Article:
So I spent part of the evening installing my wired MEC cycle computer on my 29’er. I am anticipating my first commute to work on it tomorrow, that is if the torrential rains abate a little as promised.
I chose a wired computer as I felt it would give me options in terms of mounting positions given that apparently the wireless can be a bit finickedy when it comes to picking up the signal. For the time being I just have the computer mounted about midway along the seat post tube but eventually I hope to have a touring handle for my Big Apple Bedford 29’er and if all goes well I may have a spot to mount the computer where I can acutally read it while riding. In the meantime it will be fun to see what my average speeds and top speeds are as well as get a sense of distance travelled.
The only thing I am wondering is why I hear a faint sound every time the spoke magnet passes the sensor on the fork. The two parts are the required 2 mm apart and are not touching but still can hear a slight sound as they pass each other. Anyone else notice this on their set up? Any idea what it is?
Well the test run will be interesing, I’m looking forward to riding my newly wired uni!
Does it sound like a muffled click? Both my setups do it, and it shouldn’t be anything to worry about. I don’t know the exact science behind it, but the sensor is basically a magnetic switch, and it records an event every time the magnet on your spoke passes by close enough to trip the switch. All the data is then calculated out by the number of times the switch is tripped, multiplied by the info you entered on your wheel circumference. This is why if you have your magnet positioned incorrectly, the act of idling can drive your Top Speed through the roof.
As long as the noise you hear is not from the magnet hitting the sensor, I’d say ignore it.
Thanks Tom, I think you described the sound exactly and explained what is happening clearly, thanks!
Also I have the sensor and magnet mounted about midway up the frame as that’s where there is appropriate space to have them pass accurately. I take it by your explanation that it doesn’t matter so much how close or far from the hub the parts are located as long as one passes the other reliably so that the revolutions of the wheel can be noted, is that correct?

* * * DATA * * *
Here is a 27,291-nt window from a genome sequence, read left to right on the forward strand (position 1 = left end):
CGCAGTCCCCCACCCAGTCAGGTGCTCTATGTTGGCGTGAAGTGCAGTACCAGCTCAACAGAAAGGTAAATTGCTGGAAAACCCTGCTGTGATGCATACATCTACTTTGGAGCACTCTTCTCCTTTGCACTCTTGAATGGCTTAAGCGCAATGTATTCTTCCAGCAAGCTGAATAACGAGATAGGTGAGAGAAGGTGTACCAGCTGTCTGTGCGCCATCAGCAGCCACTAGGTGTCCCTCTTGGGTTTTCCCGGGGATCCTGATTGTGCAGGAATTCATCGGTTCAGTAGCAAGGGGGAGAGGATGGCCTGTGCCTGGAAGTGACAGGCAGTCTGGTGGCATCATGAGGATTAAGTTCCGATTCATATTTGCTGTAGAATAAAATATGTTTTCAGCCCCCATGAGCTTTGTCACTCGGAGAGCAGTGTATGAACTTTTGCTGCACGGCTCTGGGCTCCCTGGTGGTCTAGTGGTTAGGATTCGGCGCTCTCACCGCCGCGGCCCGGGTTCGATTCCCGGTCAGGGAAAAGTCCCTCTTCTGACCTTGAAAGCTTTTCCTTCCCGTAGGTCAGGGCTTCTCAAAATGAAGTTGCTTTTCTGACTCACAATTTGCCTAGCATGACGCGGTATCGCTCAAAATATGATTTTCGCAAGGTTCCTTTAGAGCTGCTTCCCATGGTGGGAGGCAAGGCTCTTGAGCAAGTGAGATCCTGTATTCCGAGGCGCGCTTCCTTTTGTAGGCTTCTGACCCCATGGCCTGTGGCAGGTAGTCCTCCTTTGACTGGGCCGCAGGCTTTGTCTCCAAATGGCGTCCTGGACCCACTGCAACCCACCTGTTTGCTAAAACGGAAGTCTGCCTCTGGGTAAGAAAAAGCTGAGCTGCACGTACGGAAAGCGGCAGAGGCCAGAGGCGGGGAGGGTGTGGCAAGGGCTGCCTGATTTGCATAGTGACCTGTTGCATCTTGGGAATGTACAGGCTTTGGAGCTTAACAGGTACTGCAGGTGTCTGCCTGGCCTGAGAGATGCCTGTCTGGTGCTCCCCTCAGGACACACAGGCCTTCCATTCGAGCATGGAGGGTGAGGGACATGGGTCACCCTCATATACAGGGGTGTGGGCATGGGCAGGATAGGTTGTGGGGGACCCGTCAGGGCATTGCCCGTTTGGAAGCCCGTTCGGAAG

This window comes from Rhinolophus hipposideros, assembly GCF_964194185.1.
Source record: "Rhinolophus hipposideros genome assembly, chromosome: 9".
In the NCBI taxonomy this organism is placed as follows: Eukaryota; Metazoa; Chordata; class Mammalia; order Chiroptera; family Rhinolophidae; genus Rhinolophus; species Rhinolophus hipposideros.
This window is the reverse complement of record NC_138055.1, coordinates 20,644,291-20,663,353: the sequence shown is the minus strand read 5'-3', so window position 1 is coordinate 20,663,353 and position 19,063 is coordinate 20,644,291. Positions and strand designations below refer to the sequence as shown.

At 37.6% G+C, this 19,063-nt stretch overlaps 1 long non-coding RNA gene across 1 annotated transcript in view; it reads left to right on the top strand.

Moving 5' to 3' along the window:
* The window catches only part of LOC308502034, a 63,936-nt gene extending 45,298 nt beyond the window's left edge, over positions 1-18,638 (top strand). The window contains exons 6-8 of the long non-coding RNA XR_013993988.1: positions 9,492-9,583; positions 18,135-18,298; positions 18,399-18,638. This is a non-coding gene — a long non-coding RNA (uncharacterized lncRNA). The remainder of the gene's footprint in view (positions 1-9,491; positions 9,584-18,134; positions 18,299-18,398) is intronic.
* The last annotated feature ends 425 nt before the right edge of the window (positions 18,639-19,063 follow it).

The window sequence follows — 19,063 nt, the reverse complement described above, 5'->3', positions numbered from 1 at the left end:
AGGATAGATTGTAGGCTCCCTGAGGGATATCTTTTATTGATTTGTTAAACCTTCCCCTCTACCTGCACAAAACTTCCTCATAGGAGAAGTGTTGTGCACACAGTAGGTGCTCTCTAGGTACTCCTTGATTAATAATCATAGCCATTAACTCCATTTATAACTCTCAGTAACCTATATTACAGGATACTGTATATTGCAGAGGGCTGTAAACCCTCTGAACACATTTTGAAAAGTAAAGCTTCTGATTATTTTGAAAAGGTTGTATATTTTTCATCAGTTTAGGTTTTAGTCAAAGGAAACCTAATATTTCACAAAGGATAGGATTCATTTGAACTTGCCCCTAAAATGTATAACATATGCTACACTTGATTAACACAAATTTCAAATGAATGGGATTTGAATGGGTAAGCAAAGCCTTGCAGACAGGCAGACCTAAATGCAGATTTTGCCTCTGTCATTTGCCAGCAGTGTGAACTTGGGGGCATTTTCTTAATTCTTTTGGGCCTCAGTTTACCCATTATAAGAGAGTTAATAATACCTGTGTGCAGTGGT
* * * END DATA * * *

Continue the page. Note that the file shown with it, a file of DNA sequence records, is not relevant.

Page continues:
Ok, still dark out but not raining so I’m about to the hit the road. Here’s hoping all the bits stay where they are supposed to and I arrive at work/school with some ride data.
I dunno Brian, it made that sound even when I was spinning the wheel while holding the uni off the ground…and I could see that the sensor and magnet were clearing each other fine. I think its more like what Tom was talking about.
Anyways, I’m back in now from a great ride to work in the clear morning light and a windy, stormy ride home. Still it was all worthwhile given the ride data that I was able to collect. What fun! I’m liking the average speed, top speed and distance travelled options. Some day it will be cool to actually see my current speed while riding but that’s going to be a part of another project.
Tom gave you an accurate description of the operation of the magnet/switch unit. Everyone knows that Brian is a lunatic and can’t be trusted. I think he lies occassionally just to annoy people. He’s a Canadian; what do you expect? Oh…sorry. He’s from ONTARIO; what do you expect? There, that’s better.
Correct. Optimize for the right distance between sensor and magnet. Whether they are both close to the hub or closer to the rim doesn’t matter, because the wheel still makes the same number of revolutions regardless, and that’s all the sensor cares about.